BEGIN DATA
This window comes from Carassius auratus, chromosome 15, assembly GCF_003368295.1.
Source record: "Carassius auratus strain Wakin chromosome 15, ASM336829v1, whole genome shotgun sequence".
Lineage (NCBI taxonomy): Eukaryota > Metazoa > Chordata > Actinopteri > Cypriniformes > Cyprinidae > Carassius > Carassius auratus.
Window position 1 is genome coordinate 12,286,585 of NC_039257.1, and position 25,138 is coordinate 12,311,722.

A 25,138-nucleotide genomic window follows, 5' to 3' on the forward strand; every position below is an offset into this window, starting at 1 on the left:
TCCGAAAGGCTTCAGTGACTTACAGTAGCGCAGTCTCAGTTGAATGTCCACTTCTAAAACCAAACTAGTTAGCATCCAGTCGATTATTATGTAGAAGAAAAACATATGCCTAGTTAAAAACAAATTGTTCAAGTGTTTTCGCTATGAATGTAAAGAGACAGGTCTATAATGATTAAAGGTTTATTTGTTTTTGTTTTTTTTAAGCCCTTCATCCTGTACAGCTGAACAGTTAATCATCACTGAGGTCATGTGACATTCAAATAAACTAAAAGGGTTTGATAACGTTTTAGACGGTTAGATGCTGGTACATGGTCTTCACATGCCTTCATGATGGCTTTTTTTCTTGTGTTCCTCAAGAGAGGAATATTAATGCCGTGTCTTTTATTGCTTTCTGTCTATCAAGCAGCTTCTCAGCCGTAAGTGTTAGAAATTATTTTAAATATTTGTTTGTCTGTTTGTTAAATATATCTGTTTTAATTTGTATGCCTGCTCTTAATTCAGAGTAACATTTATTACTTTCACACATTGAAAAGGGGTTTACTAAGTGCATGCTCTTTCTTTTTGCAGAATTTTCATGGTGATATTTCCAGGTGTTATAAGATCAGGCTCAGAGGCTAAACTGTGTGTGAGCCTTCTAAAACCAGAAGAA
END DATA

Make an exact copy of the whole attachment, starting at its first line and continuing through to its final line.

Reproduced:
This window comes from Carassius auratus, chromosome 15, assembly GCF_003368295.1.
Source record: "Carassius auratus strain Wakin chromosome 15, ASM336829v1, whole genome shotgun sequence".
Lineage (NCBI taxonomy): Eukaryota > Metazoa > Chordata > Actinopteri > Cypriniformes > Cyprinidae > Carassius > Carassius auratus.
Window position 1 is genome coordinate 12,286,585 of NC_039257.1, and position 25,138 is coordinate 12,311,722.

A 25,138-nucleotide genomic window follows, 5' to 3' on the forward strand; every position below is an offset into this window, starting at 1 on the left:
TCCGAAAGGCTTCAGTGACTTACAGTAGCGCAGTCTCAGTTGAATGTCCACTTCTAAAACCAAACTAGTTAGCATCCAGTCGATTATTATGTAGAAGAAAAACATATGCCTAGTTAAAAACAAATTGTTCAAGTGTTTTCGCTATGAATGTAAAGAGACAGGTCTATAATGATTAAAGGTTTATTTGTTTTTGTTTTTTTTAAGCCCTTCATCCTGTACAGCTGAACAGTTAATCATCACTGAGGTCATGTGACATTCAAATAAACTAAAAGGGTTTGATAACGTTTTAGACGGTTAGATGCTGGTACATGGTCTTCACATGCCTTCATGATGGCTTTTTTTCTTGTGTTCCTCAAGAGAGGAATATTAATGCCGTGTCTTTTATTGCTTTCTGTCTATCAAGCAGCTTCTCAGCCGTAAGTGTTAGAAATTATTTTAAATATTTGTTTGTCTGTTTGTTAAATATATCTGTTTTAATTTGTATGCCTGCTCTTAATTCAGAGTAACATTTATTACTTTCACACATTGAAAAGGGGTTTACTAAGTGCATGCTCTTTCTTTTTGCAGAATTTTCATGGTGATATTTCCAGGTGTTATAAGATCAGGCTCAGAGGCTAAACTGTGTGTGAGCCTTCTAAAACCAGAAGAA